Water crisis sends ripples through the corporate world
The word 'crisis' usually stirs up mass hysteria and many use it in a haphazard manor to gain the public interest. However, there are times when it is used under appropriate circumstances and this week clarified, for me, the need to use the word 'crisis' when it comes to global water risk and scarcity.
This week I attended the Corporate Water Risk 2012 conference in London and spoke to several sustainability managers about the increasing challenges businesses and, more dramatically, the earth's population face when it comes to the future of water security.
Some interesting points were made but one discussion stuck in my mind. Commercial director of Thames Water, Piers Clark, showed the audience what the future may hold in terms of supplying the UK with fresh water.
Fairly outrageous ideas have been proposed, such as floating tankers that hold millions of gallons of Icelandic water which are carried down to the UK coast to act as large water balloons, available for us to tap into in times of water scarcity - some may think a ridiculous concept but a genuine vision. It gets worse.
An image of a small ship dragging a huge iceberg across the ocean was also shown. Apparently one of the few ideas on the table is to drag icebergs from the Arctic to the shores of the UK.
As the crowd laughed hysterically, Clark pointed out that these are genuine ideas and that water is becoming such a valuable resource that we need to take drastic measures. It was also made clear that reducing water consumption is now essential if we are to ensure future generations have a clean water supply.
The earth is covered in 70% water but only 0.7% of global water is fresh and available to the population. This, to me, immediately causes concerns, especially when climate change is severely changing weather patterns.
This year the UK recorded some of the strangest weather to date. Down pours went on for days while huge signs warned us of the terrible draught we were facing. However, delving a little further and you soon realise that just because you have a few days of rain it doesn't mean your water supply has been nicely topped up. It can be months before a down pour reaches our taps.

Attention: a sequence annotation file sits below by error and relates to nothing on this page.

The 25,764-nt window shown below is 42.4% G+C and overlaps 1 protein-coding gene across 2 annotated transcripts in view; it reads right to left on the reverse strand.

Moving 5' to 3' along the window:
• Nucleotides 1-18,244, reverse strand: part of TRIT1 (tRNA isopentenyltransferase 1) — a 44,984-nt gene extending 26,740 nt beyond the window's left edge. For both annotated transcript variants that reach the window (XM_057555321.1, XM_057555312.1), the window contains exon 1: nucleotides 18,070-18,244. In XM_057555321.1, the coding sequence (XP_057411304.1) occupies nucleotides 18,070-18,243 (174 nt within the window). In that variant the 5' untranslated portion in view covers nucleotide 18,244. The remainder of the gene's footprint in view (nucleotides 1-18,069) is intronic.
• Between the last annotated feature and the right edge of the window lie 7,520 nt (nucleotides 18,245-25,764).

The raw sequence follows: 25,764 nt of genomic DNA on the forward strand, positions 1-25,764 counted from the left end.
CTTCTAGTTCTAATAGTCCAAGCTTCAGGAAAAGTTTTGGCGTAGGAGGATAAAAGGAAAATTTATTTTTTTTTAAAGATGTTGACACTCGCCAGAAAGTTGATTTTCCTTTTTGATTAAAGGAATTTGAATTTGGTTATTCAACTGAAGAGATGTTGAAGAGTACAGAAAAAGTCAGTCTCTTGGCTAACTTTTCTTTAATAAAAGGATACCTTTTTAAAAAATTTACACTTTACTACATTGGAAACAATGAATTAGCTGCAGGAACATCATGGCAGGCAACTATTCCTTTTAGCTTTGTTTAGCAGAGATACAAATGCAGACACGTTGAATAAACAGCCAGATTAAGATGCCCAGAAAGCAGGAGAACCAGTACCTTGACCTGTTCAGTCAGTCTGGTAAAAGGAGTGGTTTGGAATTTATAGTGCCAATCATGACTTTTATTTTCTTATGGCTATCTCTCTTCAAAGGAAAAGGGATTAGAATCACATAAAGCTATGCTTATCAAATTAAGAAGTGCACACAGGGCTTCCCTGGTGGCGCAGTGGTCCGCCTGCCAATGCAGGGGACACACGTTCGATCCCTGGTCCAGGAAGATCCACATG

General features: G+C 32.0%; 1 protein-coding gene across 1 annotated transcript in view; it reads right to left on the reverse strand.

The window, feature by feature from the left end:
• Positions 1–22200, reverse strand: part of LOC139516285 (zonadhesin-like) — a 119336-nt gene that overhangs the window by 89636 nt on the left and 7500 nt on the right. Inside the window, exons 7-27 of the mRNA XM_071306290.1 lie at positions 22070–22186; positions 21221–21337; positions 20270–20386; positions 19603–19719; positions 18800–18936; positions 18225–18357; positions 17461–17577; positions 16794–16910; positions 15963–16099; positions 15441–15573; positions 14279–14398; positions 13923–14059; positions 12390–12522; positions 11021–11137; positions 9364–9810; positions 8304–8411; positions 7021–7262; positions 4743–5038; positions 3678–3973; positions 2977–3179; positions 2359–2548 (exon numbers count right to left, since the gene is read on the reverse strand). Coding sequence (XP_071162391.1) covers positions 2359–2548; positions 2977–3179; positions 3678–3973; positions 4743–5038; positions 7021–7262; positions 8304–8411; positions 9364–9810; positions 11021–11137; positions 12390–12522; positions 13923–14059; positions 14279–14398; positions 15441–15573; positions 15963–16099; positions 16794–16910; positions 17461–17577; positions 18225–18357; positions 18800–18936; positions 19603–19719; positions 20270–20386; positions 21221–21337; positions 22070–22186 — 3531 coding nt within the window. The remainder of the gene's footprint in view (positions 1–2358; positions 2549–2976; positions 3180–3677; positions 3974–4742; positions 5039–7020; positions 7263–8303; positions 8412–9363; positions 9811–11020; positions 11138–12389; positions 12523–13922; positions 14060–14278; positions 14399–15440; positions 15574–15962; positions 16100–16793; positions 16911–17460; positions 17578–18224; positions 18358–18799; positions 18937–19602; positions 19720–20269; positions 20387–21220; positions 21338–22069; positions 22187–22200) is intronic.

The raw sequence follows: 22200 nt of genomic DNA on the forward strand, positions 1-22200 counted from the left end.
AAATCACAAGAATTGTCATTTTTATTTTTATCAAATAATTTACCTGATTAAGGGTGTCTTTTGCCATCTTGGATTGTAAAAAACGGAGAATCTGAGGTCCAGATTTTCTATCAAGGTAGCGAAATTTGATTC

Another point that was made is that wet summers and dry winters are bad for our water supply. A wet summer does little for our supply as the heat lifts the water straight back into the atmosphere leaving little fresh water to store. We rely heavily on wet winters and as climate change continues to pick up pace, wet winters are certainly not a guarantee.
As these concerns were raised it was a relief to hear that many of the people in the room, of which a high percentage were management of SME's and large corporations, viewed reducing water consumption and becoming water efficient as a high priority.
This was also made clear in early October when business leaders, responding to a survey by edie and Temple Group, said that water efficiency has climbed up the corporate agenda, ranking it fifth in their efforts to improve resource efficiency.
According to the study, Why are business leaders prioritising sustainability?, almost half (49%) of the survey respondents will be carrying out more detailed water footprint analysis by 2014.
These figures suggest that maybe the word crisis has proved useful in this sense and with more and more businesses realising the need to become 'water positive', we can now take the bull by the horns and tackle the water issue head on.